Profiles in Leadership: Historians on the Elusive Quality of Greatness
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What made FDR a more successful leader during the Depression crisis than Hoover? Why was Eisenhower more effective as supreme commander at war than he was as president? Who was Pauli Murray and why was she a pivotal figure in the civil rights movement?
Find the answers to these questions and more in essays by great historians including Sean Wilentz, Alan Brinkley, Annette Gordon-Reed, Jean Strouse, Frances FitzGerald, and others. Entertaining and insightful individually, taken together the essays address the enduring ingredients of leadership, the focus of an introduction by Walter Isaacson.
“Good bedside reading for history buffs.”
– Kirkus Reviews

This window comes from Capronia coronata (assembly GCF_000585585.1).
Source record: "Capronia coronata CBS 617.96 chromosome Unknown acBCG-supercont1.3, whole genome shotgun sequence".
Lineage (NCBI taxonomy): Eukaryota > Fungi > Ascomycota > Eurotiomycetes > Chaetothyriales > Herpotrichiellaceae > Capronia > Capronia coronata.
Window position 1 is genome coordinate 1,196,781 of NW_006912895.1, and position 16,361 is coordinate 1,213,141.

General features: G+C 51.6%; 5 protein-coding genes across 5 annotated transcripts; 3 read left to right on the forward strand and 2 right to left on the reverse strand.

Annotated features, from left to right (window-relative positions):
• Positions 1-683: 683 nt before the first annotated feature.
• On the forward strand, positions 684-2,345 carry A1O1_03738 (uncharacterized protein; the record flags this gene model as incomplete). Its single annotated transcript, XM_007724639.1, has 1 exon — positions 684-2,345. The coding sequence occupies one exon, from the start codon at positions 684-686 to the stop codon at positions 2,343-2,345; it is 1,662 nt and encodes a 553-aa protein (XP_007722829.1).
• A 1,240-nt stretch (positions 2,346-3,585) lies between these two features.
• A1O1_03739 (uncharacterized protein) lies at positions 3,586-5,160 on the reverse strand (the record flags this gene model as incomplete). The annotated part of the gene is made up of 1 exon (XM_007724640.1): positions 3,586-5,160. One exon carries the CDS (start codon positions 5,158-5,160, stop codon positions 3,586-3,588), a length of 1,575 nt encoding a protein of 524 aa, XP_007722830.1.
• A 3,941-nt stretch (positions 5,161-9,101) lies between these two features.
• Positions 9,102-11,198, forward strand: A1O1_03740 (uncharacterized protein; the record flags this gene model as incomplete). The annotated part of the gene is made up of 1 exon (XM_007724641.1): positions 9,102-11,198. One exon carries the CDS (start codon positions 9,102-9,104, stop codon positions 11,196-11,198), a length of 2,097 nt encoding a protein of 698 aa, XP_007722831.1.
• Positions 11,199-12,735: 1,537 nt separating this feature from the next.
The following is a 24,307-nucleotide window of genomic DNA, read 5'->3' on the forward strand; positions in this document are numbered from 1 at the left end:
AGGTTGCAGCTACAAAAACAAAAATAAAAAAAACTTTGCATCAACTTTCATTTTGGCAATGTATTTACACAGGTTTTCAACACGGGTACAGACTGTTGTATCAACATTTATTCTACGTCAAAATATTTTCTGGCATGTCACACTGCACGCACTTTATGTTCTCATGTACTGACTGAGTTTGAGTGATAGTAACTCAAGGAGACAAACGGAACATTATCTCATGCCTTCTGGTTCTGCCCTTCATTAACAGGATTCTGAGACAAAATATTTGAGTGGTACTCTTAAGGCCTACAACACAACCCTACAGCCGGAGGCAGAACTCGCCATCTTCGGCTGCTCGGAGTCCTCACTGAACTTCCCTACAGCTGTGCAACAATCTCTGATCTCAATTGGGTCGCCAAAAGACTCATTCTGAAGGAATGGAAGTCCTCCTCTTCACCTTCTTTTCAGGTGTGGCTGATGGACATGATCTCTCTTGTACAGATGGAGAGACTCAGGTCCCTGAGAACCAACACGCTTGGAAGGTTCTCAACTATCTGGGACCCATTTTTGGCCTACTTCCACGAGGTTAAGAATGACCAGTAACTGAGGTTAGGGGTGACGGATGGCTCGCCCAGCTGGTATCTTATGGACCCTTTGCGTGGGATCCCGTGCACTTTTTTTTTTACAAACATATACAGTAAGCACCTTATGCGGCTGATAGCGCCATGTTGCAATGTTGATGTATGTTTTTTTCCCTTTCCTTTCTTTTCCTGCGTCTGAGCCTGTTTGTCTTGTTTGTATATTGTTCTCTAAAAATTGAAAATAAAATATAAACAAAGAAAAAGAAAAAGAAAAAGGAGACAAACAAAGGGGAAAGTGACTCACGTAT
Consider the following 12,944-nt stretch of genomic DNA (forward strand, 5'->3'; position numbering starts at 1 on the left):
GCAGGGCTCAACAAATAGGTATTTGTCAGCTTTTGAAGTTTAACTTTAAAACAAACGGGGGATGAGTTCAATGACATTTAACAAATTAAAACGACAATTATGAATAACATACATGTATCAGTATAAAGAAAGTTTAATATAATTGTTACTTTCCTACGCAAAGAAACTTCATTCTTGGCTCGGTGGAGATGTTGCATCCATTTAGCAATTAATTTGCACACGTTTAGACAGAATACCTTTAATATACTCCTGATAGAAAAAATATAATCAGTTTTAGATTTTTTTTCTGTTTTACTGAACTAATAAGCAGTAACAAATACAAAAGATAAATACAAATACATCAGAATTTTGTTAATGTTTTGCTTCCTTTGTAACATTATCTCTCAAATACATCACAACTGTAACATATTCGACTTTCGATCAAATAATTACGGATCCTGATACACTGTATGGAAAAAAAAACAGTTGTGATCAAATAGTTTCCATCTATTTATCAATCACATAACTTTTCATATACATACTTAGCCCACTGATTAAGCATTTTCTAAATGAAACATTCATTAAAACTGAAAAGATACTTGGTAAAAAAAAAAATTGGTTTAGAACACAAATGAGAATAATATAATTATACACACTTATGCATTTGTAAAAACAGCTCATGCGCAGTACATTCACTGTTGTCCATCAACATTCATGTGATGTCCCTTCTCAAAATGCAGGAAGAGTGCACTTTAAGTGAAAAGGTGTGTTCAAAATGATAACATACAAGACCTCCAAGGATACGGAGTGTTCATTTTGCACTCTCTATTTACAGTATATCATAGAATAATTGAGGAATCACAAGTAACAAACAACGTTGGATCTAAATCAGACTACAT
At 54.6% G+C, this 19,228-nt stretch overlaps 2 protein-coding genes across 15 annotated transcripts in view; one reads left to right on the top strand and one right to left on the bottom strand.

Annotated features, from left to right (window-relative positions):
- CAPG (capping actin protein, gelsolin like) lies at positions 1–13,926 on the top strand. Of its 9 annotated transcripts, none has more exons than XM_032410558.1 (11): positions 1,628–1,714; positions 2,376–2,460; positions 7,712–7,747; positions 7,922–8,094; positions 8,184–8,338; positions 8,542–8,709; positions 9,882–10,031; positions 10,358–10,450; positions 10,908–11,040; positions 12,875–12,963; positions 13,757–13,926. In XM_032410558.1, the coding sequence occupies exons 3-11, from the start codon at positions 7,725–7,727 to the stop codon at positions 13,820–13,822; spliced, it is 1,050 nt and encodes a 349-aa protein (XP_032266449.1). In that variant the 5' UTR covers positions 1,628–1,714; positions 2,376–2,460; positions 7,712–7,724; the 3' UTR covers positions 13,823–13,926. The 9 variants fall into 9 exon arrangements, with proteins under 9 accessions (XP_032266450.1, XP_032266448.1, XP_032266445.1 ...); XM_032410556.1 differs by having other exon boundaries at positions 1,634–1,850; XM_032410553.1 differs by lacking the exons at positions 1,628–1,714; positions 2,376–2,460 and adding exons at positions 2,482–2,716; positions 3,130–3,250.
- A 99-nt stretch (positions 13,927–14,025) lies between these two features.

“Incisive and shrewd, this eclectic collection offers rich food for thought for students of history and management alike.”
“At a time when leadership is lacking, this memorable book culls examples from our past to reveal what makes a person stand above the rest.”
– Publishers Weekly
Walter Isaacson, University Professor of History at Tulane, has been CEO of the Aspen Institute, chairman of CNN, and editor of Time magazine. He is the author of Leonardo da Vinci; Steve Jobs; Einstein: His Life and Universe; Benjamin Franklin: An American Life; and Kissinger: A Biography. He is also the coauthor of The Wise Men: Six Friends and the World They Made.